Descendants of George Webber/Weber
1. George Weber #1584 b. Norka, Russia, m. Elizabeth _____ #1585.
12. John Weber #1587 b. Norka, Russia, m. Maria Sayler #11850. John went to Portland, OR, USA.
13. William Webber #1588 b. 15 Nov 1878, Norka, Russia, occupation Farmer, m. (1) in Norka, Russia, Elizabeth Traudt #1593, b. 1877, Norka, Russia, d. 4 Mar 1909, Stony Plain, AB, Canada, m. (2) 26 Jan 1910, in Stony Plain, Alberta, Canada, Christina Albrecht #1595, b. 12 Aug 1882, Norka, Russia, (daughter of George Albrecht #1742 and Emma Jorge #1743) d. 12 Sep 1967, Stony Plain, Alberta, Canada, buried: Hope Christian Reformed Glory Hills Cem. William died 17 Jan 1957, Stony Plain, AB, Canada, buried: Glory Hills Hope Christian Reformed Church.
HISTORY OF WILLIAM WEBBER AND FAMILY by Lydia Webber
My dad was born November 15, 1878 to George and Elizabeth Weber, farmers in the village of Norka, Russia, a German settlement. Dad was the third oldest in a family of seven: five boys and two girls. All farmers lived in the village and their land was a day's journey away. In the morning they loaded their wagons with seed grain, feed for the horses and oxen and food for themselves, leaving Monday morning and returning to the village on Saturday night. This was also done at harvesting time. Most of the field work was done by hand.
A household consisted of grandparents, sons and their wives and their children. During the spring and fall work, the grandparents were the baby sitters while most of the women-folk accompanied their men to help in the fields and do the cooking. The children went to bilingual schools: German and Russian. Everyone belonged to the Reformed Church where that saintly old man Rev. Starkel was the minister. He baptized, confirmed and married most of those who grew up in the village.
At age eighteen, Dad was called up for military service in the Russian Army. He spent four years at Petersburg, now called Leningrad. Seven years ago, my sister Leah, her daughter Sandra, and I were fortunate enough to tour Moscow and Leningrad, making a point to visit the Military Academy where Dad trained. Years ago, on cold winter nights Dad would entertain us, marching up and down the kitchen, musket on shoulder (a broom) showing off his old army routines.
Reports that reached Norka, from friends and relatives who had immigrated to Canada earlier, were very encouraging. "A land of milk and honey" is how they described Canada. No doubt, the thought of a better life, a bit of adventure and the beginning of political unrest in Russia, prompted my father, in the spring of 1907, to set sail for Canada. He was accompanied by his wife Elizabeth (nee Troudt) and family, bringing with him very little in the way of personal effects or money, but great determination, a strong back, and a stronger will to make the most of his new home.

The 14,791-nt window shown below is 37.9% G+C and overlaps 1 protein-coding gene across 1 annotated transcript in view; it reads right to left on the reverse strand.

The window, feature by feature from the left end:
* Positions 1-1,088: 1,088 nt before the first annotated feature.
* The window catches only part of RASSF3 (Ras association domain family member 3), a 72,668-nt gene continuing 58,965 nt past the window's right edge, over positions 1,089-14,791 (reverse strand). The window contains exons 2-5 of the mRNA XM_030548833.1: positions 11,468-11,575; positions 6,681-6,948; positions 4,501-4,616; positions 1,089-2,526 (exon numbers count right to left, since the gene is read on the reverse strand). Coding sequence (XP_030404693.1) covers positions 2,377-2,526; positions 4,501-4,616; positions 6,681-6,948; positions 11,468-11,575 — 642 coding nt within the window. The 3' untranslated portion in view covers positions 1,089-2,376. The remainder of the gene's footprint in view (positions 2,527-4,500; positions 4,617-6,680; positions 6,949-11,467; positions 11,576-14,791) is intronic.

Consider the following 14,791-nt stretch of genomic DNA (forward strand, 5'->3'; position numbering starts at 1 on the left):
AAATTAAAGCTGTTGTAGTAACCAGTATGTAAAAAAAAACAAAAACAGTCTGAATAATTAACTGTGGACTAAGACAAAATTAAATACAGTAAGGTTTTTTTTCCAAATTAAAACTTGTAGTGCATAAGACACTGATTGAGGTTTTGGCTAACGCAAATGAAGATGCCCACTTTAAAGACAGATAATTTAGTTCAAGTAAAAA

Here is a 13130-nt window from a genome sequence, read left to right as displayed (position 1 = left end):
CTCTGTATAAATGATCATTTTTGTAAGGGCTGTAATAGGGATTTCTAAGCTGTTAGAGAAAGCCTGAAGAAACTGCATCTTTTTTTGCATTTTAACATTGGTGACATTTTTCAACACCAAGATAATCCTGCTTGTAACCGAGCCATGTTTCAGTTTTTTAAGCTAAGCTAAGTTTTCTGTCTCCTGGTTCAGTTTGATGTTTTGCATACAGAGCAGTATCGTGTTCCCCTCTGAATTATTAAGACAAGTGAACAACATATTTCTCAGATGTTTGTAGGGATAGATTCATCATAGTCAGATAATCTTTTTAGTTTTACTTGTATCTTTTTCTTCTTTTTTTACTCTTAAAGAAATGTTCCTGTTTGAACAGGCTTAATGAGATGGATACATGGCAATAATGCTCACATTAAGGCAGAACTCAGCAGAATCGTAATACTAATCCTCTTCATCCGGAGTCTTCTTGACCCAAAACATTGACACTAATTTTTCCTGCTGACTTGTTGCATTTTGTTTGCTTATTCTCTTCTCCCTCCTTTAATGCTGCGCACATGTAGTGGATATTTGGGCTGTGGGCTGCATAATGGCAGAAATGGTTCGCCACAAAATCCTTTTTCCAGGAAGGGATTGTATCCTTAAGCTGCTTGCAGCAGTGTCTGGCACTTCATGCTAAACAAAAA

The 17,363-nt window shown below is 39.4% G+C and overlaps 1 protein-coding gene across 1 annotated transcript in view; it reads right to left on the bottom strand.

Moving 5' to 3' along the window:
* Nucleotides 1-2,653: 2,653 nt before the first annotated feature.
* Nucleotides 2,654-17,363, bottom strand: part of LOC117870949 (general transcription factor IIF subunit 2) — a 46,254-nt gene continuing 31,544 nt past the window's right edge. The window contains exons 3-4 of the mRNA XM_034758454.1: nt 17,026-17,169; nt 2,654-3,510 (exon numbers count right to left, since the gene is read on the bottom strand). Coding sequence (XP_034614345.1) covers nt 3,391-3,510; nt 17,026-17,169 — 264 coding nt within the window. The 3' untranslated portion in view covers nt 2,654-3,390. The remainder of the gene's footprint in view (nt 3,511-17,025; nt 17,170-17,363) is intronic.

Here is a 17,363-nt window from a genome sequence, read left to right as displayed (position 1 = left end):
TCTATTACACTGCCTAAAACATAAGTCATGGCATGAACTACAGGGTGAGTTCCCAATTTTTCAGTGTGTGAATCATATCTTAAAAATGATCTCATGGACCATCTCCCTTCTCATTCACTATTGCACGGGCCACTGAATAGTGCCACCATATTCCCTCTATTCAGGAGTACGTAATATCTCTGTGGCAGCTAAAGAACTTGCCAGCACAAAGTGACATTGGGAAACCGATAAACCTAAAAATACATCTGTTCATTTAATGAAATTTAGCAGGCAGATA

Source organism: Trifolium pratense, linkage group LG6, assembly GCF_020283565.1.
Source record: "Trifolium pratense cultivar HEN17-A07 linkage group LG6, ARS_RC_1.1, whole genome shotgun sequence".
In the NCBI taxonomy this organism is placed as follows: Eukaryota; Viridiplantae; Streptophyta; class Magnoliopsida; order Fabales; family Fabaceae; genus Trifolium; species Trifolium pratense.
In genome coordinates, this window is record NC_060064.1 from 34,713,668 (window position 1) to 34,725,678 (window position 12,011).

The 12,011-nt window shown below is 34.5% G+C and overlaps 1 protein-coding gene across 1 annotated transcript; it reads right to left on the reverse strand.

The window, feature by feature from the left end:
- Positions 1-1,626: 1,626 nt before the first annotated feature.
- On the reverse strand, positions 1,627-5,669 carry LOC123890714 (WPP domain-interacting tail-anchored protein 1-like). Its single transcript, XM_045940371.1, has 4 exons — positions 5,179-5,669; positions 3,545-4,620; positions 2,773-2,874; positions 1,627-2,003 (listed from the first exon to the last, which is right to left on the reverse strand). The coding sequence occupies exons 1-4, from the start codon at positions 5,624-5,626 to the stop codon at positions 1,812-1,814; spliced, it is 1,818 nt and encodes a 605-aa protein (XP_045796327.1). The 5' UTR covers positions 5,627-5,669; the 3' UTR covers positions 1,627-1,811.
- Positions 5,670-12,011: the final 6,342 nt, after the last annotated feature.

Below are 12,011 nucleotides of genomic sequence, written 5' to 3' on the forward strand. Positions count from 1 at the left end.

An older brother, Henry, had immigrated to the U.S.A. (Portland, Oregon) where he was later joined by another brother John, and sister, Magdelene. Another brother, Philip, his wife Elizabeth and infant daughter, Katherina immigrated to Canada in 1912, settling in the Stony Plain area. It was a long hard journey and travelling conditions were extremely difficult. On the ship, sleeping quarters were infested with bedbugs and lice. Precious food packed especially for the long journey turned mildewy and stale long before they reached their destination. The last part of their journey from Montreal to Stony Plain was equally uncomfortable and difficult. The trip, by train, was in what must have been no more than a cattle car.
Upon their arrival in Stony Plain (June 1907), Dad was amazed to notice that the crops in the fields were barely out, whereas the corn in the fields in Norka had been knee high at the time of his departure.
They were met and cared for by some of their friends and relatives who had made the long journey a few years ahead and were already settled in this new land. Dad and his family stayed with the Yosts. A few of the other families who had already settled in the Stony Plain and Spruce Grove area were: Giebelhaus, Lange, Webber, Miller, Schwindt and Albrecht. From these good people, they received moral and material support until they could fend for themselves. In the summer, Dad worked for the Langes, the Schwindts, or anyone else who needed hired help. In the winter, logs were cut, which would eventually become the buildings on his homestead.